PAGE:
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## Presentation Description

circuit with animation

## Presentation Transcript

Adding Binary Numbers A key requirement of digital computers is the ability to use logical functions to perform arithmetic operations. The basis of this is addition; if we can add two binary numbers, we can just as easily subtract them, or get a little fancier and perform multiplication and division. How, then, do we add two binary numbers? Let's start by adding two binary bits. Since each bit has only two possible values, 0 or 1, there are only four possible combinations of inputs. These four possibilities, and the resulting sums, are: 0 + 0 = 0 0 + 1 = 1 1 + 0 = 1 1 + 1 = 10 That fourth line indicates that we have to account for two output bits when we add two input bits: the sum and a possible carry. Let's set this up as a truth table with two inputs and two outputs, and see where we can go from there.

### Truth Table for a half adder :

Truth Table for a half adder

Half adder continued... The circuit shown above is known as a “half adder” and can be drawn as a black box, otherwise diagrams would look too complicated: In a computer, we'll have to add multi-bit numbers together. If each pair of bits can produce an output carry, it must also be able to recognise and include a carry from the next lower order of magnitude. This is the same requirement as adding decimal numbers -- if you have a carry from one column to the next, the next column has to include that carry. We have to do the same thing with binary numbers, for the same reason. As a result, the circuit shown is known as a "half adder," because it only does half of the job. We need a circuit that will do the entire job. 1 Bit Half Adder A B Sum S Carry C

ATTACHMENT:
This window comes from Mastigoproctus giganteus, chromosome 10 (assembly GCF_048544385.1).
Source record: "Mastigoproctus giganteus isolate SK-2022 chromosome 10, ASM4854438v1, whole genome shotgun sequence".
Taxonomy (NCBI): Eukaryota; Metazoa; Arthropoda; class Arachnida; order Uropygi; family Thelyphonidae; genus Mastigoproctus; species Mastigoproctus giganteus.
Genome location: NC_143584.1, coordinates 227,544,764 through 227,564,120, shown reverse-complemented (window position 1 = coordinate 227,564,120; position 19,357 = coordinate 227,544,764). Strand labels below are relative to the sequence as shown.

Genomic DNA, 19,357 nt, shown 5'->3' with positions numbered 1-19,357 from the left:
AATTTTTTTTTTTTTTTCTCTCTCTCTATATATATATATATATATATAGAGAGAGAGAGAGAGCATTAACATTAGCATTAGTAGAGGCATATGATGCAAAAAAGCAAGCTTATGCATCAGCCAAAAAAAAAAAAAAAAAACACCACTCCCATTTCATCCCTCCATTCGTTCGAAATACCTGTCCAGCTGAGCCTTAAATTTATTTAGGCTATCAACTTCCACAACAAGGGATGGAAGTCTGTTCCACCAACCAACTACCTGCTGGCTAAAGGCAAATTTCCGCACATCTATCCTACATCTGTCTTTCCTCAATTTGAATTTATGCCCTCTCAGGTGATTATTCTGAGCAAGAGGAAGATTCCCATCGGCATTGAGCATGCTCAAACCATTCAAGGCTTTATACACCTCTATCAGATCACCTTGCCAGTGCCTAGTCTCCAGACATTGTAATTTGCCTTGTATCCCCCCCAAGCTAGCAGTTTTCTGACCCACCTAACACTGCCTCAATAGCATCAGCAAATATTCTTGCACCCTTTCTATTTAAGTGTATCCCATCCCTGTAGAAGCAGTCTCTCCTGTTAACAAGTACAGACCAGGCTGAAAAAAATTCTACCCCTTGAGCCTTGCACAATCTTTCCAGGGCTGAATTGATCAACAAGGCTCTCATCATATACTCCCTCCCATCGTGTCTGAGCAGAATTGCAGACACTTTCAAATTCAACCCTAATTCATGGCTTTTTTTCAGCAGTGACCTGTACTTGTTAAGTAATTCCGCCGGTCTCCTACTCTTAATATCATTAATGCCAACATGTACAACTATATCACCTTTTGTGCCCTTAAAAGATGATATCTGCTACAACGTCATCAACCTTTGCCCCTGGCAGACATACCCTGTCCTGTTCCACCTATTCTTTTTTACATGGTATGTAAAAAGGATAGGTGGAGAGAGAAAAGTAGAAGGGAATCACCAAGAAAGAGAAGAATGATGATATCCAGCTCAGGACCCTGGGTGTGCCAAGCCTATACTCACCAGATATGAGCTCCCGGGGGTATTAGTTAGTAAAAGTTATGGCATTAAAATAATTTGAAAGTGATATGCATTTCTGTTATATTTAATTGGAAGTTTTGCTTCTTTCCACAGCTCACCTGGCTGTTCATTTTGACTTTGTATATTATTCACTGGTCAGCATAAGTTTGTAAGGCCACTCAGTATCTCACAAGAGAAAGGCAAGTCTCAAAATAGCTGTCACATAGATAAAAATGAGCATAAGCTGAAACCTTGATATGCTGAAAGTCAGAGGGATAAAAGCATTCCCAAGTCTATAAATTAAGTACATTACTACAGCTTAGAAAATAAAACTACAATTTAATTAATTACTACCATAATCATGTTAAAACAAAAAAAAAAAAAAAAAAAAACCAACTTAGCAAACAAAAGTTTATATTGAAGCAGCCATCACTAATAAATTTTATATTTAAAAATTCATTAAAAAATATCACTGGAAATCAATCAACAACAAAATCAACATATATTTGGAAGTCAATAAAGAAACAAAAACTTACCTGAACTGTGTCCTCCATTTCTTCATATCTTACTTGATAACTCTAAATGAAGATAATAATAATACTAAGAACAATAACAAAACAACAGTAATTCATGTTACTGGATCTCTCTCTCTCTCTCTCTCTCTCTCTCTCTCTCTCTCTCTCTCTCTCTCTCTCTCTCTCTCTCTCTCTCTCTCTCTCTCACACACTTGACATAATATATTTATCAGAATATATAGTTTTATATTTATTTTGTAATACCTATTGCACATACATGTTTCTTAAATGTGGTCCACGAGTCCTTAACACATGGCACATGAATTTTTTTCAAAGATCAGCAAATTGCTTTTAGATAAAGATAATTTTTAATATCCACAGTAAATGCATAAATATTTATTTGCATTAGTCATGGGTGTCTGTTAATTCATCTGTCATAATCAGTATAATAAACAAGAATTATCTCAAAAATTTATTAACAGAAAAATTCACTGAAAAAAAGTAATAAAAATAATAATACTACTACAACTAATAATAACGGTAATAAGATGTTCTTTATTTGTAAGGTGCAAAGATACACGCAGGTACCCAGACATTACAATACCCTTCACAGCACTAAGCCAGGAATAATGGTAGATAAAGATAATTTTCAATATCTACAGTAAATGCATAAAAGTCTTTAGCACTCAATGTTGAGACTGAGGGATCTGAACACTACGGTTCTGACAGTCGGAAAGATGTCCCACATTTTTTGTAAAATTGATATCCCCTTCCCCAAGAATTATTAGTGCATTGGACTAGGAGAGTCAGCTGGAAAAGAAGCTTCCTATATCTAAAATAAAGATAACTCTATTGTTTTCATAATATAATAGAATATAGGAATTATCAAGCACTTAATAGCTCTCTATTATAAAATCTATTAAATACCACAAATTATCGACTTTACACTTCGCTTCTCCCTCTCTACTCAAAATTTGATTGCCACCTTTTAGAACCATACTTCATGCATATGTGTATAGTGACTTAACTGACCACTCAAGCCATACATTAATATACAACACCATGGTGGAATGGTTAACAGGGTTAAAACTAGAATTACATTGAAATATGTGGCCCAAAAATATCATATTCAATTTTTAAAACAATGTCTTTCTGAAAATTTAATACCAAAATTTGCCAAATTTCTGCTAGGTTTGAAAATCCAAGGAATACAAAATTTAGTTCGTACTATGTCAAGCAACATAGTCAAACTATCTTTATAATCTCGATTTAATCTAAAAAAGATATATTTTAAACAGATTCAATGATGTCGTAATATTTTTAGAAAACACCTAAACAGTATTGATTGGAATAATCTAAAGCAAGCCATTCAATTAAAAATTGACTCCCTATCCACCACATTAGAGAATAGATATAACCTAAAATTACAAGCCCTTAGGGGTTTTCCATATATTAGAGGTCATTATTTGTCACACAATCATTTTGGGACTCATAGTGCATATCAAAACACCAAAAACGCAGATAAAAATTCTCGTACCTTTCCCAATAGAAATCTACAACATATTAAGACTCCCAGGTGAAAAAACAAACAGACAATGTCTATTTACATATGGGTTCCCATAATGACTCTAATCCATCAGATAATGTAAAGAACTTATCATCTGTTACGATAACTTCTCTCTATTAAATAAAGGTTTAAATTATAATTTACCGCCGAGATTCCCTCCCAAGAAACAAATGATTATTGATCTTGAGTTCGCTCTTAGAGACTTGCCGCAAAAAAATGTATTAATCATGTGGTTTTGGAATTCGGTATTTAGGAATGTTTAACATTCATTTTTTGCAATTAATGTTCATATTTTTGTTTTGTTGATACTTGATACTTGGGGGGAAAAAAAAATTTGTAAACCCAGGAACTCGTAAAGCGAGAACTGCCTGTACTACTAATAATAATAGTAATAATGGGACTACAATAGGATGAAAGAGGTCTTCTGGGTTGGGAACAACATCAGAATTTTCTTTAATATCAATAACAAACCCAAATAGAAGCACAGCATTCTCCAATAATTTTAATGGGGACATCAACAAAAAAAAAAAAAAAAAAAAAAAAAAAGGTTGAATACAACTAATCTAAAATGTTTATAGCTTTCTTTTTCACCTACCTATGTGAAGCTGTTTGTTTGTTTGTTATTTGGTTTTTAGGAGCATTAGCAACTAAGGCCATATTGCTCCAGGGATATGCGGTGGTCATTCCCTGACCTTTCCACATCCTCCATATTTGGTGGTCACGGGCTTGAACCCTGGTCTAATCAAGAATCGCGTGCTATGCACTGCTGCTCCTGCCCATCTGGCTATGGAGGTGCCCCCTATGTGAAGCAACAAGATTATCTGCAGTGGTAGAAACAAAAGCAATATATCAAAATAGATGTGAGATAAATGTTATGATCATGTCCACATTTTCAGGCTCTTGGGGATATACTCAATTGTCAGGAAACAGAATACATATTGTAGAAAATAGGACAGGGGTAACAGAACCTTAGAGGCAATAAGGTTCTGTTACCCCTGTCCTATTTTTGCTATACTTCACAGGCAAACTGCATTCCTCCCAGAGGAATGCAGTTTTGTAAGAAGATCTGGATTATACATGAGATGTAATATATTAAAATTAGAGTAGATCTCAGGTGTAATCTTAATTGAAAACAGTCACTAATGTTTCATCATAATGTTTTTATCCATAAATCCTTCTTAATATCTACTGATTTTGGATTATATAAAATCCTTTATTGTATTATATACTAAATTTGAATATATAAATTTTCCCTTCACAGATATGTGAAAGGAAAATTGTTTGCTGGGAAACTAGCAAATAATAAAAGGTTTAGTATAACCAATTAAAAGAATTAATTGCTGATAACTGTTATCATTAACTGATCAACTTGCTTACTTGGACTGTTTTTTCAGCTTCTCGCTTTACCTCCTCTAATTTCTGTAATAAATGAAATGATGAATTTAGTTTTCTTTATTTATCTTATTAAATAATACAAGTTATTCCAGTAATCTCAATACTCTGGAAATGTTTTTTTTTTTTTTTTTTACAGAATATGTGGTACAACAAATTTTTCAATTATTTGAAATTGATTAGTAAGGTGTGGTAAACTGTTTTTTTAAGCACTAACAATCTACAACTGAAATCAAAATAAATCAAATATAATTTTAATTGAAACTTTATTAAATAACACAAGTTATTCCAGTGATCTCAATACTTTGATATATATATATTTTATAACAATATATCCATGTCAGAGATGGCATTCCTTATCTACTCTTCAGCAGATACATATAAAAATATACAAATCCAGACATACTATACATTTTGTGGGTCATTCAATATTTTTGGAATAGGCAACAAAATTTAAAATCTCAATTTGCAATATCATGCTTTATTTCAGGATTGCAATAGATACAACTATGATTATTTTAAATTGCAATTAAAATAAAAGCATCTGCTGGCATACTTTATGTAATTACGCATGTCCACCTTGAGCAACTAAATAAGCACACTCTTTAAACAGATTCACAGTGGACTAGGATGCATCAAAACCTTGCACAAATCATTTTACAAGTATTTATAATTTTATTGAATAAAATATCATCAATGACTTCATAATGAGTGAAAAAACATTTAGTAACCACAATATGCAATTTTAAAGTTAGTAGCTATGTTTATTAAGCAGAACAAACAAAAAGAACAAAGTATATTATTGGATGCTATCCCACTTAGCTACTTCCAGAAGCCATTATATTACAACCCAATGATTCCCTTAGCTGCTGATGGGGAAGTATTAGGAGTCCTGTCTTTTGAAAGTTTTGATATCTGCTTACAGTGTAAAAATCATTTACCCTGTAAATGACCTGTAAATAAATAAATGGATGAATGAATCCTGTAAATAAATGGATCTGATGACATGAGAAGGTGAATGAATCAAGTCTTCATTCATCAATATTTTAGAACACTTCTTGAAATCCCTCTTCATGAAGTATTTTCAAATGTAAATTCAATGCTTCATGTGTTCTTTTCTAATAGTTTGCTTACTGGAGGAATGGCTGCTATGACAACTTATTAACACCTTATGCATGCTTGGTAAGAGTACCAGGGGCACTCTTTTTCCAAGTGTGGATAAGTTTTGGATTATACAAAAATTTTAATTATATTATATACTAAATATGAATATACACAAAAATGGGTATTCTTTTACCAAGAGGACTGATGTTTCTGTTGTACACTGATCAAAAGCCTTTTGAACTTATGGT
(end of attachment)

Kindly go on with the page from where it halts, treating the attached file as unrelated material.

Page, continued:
Full Adder To construct a full adder circuit, we'll need three inputs and two outputs. Since we'll have both an input carry and an output carry, we'll designate them as CIN and COUT. At the same time, we'll use S to designate the final Sum output. The resulting truth table is shown below: It looks as if COUT may be either an AND or an OR function, depending on the value of A, and S is either an XOR or an XNOR, again depending on the value of A. Looking a little more closely, however, we can note that the S output is actually an XOR between the A input and the half-adder SUM output with B and CIN inputs. Also, the output carry will be true if any two or all three inputs are logic 1. What this suggests is also intuitively logical: we can use two half-adder circuits. The first will add A and B to produce a partial Sum, while the second will add CIN to that Sum to produce the final S output. If either half-adder produces a carry, there will be an output carry. Thus, COUT will be an OR function of the half-adder Carry outputs. The resulting full adder circuit is shown below.